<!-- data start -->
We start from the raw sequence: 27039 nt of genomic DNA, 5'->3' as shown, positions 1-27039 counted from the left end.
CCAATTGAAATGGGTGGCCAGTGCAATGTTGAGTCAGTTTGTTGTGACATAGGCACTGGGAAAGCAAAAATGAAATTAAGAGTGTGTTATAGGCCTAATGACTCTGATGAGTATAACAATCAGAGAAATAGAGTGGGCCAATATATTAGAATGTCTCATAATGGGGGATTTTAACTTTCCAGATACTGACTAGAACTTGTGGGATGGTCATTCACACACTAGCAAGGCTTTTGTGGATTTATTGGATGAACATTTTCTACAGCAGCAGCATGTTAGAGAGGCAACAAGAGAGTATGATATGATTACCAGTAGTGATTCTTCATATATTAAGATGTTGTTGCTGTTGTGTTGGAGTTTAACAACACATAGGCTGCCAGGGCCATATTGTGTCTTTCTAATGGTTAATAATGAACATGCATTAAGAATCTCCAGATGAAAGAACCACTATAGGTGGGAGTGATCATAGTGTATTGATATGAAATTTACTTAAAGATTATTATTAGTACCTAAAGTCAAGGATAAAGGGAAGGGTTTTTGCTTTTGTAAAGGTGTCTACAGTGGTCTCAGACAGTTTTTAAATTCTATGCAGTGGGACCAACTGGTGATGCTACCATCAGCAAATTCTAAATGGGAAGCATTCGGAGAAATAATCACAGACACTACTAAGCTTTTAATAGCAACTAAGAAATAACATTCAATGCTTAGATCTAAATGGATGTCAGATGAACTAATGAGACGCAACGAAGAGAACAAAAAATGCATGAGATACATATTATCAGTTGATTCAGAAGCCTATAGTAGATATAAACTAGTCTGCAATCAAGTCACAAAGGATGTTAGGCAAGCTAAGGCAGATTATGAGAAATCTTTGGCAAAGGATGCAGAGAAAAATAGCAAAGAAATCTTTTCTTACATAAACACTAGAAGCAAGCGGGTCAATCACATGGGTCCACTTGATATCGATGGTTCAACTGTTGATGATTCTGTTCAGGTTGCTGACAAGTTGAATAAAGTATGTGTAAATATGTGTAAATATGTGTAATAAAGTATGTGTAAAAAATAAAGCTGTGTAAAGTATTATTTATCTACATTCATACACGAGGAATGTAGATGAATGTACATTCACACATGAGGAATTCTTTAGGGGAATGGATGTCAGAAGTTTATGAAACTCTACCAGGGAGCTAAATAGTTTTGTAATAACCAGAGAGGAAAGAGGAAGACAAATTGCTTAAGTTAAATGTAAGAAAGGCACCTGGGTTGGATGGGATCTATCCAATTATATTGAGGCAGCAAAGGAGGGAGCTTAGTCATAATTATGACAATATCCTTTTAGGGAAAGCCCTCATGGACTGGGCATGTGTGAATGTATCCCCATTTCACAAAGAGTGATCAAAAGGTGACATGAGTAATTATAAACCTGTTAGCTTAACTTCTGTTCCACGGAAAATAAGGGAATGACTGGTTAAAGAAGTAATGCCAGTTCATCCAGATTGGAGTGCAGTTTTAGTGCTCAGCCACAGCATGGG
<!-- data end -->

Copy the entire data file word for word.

We start from the raw sequence: 27039 nt of genomic DNA, 5'->3' as shown, positions 1-27039 counted from the left end.
CCAATTGAAATGGGTGGCCAGTGCAATGTTGAGTCAGTTTGTTGTGACATAGGCACTGGGAAAGCAAAAATGAAATTAAGAGTGTGTTATAGGCCTAATGACTCTGATGAGTATAACAATCAGAGAAATAGAGTGGGCCAATATATTAGAATGTCTCATAATGGGGGATTTTAACTTTCCAGATACTGACTAGAACTTGTGGGATGGTCATTCACACACTAGCAAGGCTTTTGTGGATTTATTGGATGAACATTTTCTACAGCAGCAGCATGTTAGAGAGGCAACAAGAGAGTATGATATGATTACCAGTAGTGATTCTTCATATATTAAGATGTTGTTGCTGTTGTGTTGGAGTTTAACAACACATAGGCTGCCAGGGCCATATTGTGTCTTTCTAATGGTTAATAATGAACATGCATTAAGAATCTCCAGATGAAAGAACCACTATAGGTGGGAGTGATCATAGTGTATTGATATGAAATTTACTTAAAGATTATTATTAGTACCTAAAGTCAAGGATAAAGGGAAGGGTTTTTGCTTTTGTAAAGGTGTCTACAGTGGTCTCAGACAGTTTTTAAATTCTATGCAGTGGGACCAACTGGTGATGCTACCATCAGCAAATTCTAAATGGGAAGCATTCGGAGAAATAATCACAGACACTACTAAGCTTTTAATAGCAACTAAGAAATAACATTCAATGCTTAGATCTAAATGGATGTCAGATGAACTAATGAGACGCAACGAAGAGAACAAAAAATGCATGAGATACATATTATCAGTTGATTCAGAAGCCTATAGTAGATATAAACTAGTCTGCAATCAAGTCACAAAGGATGTTAGGCAAGCTAAGGCAGATTATGAGAAATCTTTGGCAAAGGATGCAGAGAAAAATAGCAAAGAAATCTTTTCTTACATAAACACTAGAAGCAAGCGGGTCAATCACATGGGTCCACTTGATATCGATGGTTCAACTGTTGATGATTCTGTTCAGGTTGCTGACAAGTTGAATAAAGTATGTGTAAATATGTGTAAATATGTGTAATAAAGTATGTGTAAAAAATAAAGCTGTGTAAAGTATTATTTATCTACATTCATACACGAGGAATGTAGATGAATGTACATTCACACATGAGGAATTCTTTAGGGGAATGGATGTCAGAAGTTTATGAAACTCTACCAGGGAGCTAAATAGTTTTGTAATAACCAGAGAGGAAAGAGGAAGACAAATTGCTTAAGTTAAATGTAAGAAAGGCACCTGGGTTGGATGGGATCTATCCAATTATATTGAGGCAGCAAAGGAGGGAGCTTAGTCATAATTATGACAATATCCTTTTAGGGAAAGCCCTCATGGACTGGGCATGTGTGAATGTATCCCCATTTCACAAAGAGTGATCAAAAGGTGACATGAGTAATTATAAACCTGTTAGCTTAACTTCTGTTCCACGGAAAATAAGGGAATGACTGGTTAAAGAAGTAATGCCAGTTCATCCAGATTGGAGTGCAGTTTTAGTGCTCAGCCACAGCATGGG